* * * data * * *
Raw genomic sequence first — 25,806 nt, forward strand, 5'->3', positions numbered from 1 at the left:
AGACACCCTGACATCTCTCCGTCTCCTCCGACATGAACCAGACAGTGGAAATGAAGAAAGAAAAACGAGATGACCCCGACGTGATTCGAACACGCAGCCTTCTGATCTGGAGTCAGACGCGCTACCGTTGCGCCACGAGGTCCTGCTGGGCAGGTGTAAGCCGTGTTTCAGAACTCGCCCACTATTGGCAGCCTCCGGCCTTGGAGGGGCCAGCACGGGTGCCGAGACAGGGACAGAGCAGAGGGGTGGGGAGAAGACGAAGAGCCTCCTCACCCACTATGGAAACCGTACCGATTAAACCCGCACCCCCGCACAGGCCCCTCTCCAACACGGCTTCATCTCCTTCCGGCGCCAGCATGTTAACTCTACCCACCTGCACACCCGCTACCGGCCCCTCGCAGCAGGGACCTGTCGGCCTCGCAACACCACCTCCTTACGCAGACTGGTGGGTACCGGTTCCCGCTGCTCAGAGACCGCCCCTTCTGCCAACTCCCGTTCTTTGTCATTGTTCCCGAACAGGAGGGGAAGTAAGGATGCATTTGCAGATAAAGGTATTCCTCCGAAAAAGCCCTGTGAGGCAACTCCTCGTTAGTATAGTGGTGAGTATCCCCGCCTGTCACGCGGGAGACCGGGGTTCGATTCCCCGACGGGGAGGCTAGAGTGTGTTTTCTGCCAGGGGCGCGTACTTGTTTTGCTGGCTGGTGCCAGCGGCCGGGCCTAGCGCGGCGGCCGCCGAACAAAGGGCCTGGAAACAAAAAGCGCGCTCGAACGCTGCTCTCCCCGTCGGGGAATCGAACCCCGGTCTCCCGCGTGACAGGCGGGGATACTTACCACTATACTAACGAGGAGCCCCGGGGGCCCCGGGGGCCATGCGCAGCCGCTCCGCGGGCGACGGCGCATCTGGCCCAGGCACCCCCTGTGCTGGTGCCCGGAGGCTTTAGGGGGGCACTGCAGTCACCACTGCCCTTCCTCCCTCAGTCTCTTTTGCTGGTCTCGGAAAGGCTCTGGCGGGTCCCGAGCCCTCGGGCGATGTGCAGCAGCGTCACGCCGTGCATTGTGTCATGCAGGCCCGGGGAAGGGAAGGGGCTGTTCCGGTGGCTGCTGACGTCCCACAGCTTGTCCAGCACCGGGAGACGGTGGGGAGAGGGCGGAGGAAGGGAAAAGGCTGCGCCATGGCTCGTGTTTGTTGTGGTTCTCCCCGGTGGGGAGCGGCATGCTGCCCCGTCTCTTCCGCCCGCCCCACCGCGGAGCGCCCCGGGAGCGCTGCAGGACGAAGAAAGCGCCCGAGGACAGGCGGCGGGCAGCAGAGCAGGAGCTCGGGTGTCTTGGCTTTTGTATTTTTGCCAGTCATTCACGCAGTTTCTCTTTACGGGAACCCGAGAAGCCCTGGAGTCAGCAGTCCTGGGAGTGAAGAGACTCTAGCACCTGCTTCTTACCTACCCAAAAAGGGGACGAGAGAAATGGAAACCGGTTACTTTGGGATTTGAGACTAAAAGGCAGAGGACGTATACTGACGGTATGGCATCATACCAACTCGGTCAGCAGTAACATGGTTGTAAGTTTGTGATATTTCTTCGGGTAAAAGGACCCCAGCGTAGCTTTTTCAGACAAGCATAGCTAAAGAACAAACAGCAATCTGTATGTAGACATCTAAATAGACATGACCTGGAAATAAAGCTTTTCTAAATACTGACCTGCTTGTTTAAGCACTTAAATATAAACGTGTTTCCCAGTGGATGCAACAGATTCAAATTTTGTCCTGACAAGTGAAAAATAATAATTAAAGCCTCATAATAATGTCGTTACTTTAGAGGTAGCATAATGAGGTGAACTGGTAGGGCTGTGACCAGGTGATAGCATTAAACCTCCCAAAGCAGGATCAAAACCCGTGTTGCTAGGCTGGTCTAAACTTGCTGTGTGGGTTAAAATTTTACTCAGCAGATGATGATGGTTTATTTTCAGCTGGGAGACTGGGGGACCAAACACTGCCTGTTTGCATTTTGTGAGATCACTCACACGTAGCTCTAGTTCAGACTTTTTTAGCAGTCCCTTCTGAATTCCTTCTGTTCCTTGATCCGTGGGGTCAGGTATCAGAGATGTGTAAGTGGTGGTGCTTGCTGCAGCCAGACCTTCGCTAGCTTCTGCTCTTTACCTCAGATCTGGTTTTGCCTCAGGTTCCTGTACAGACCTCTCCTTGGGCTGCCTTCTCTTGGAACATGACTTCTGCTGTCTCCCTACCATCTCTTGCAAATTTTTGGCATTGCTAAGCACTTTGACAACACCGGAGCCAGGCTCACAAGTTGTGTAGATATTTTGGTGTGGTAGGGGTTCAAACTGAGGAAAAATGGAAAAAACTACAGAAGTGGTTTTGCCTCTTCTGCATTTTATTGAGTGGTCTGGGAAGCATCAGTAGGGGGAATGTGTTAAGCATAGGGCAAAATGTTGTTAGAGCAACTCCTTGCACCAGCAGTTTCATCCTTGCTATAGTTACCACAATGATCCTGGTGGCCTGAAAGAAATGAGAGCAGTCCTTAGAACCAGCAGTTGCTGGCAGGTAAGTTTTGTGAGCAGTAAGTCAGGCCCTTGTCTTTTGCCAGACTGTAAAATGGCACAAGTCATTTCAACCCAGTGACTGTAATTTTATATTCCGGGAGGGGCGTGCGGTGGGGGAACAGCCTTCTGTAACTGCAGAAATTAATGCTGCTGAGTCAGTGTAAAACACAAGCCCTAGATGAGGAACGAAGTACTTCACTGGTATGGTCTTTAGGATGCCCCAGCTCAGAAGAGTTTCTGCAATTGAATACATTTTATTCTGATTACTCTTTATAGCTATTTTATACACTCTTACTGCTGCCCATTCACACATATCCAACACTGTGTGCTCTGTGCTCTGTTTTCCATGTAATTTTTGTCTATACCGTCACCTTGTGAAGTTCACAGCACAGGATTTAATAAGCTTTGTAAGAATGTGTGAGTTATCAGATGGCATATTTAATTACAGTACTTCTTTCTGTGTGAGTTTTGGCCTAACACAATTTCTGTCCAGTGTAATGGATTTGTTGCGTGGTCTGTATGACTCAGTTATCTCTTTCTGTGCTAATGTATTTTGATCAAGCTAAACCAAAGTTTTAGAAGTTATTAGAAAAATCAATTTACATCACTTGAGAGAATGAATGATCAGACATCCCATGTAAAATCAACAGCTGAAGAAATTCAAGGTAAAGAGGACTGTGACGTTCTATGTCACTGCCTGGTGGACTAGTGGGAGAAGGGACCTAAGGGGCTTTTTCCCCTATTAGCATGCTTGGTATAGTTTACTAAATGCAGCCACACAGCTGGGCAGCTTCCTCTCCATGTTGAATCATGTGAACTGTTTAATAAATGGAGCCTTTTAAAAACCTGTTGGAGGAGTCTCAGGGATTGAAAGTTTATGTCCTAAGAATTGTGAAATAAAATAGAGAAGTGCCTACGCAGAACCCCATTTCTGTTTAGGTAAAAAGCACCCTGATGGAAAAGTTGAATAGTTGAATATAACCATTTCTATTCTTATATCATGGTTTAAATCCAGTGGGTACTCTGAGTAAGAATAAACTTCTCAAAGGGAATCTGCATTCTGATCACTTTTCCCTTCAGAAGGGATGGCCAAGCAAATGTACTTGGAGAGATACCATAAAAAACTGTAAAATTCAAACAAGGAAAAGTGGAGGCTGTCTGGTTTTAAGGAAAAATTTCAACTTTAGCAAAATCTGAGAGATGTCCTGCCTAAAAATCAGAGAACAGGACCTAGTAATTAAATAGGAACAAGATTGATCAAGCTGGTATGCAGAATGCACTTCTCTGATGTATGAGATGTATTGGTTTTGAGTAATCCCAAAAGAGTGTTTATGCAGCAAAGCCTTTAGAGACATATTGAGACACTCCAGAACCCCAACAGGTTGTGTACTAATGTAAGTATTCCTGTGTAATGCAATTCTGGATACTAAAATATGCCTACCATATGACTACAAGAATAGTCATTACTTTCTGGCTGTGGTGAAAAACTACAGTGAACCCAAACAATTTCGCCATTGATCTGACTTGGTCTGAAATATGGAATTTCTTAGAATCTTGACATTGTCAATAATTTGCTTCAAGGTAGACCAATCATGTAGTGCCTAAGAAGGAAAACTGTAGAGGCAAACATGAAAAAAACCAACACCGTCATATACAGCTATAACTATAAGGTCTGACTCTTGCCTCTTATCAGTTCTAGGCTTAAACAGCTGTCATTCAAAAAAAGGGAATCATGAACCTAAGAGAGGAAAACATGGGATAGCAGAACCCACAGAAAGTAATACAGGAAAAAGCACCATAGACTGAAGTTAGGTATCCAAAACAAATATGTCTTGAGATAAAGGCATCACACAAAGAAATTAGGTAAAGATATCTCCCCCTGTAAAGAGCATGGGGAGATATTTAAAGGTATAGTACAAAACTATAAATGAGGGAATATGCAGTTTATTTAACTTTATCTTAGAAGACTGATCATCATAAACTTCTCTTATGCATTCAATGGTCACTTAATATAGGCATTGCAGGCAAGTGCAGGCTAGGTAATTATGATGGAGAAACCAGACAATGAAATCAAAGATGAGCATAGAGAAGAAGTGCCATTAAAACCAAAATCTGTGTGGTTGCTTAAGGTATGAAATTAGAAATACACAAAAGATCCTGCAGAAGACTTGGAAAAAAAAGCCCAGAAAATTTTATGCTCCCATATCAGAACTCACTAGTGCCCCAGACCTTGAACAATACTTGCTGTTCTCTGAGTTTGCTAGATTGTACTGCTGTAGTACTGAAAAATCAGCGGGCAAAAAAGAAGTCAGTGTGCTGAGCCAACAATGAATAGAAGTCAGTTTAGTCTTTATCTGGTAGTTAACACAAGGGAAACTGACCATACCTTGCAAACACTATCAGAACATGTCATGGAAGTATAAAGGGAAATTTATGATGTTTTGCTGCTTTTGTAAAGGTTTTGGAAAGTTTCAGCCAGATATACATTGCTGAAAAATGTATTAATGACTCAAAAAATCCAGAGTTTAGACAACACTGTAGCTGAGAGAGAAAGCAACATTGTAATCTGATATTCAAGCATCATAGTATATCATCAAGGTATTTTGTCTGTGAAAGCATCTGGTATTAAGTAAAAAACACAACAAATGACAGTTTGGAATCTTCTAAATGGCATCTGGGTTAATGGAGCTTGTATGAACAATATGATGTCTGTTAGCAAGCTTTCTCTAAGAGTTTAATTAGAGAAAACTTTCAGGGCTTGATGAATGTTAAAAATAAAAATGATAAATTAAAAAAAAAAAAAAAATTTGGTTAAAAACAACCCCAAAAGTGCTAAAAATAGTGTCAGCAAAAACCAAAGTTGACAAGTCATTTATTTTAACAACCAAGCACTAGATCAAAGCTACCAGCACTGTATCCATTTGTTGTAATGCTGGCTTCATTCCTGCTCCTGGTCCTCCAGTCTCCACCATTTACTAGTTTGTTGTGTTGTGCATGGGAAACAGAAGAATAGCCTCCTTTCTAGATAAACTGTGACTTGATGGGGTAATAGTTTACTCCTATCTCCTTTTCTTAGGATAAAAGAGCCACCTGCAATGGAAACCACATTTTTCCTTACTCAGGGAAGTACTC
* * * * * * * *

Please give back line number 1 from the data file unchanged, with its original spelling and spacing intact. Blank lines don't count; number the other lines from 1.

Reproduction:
Raw genomic sequence first — 25,806 nt, forward strand, 5'->3', positions numbered from 1 at the left: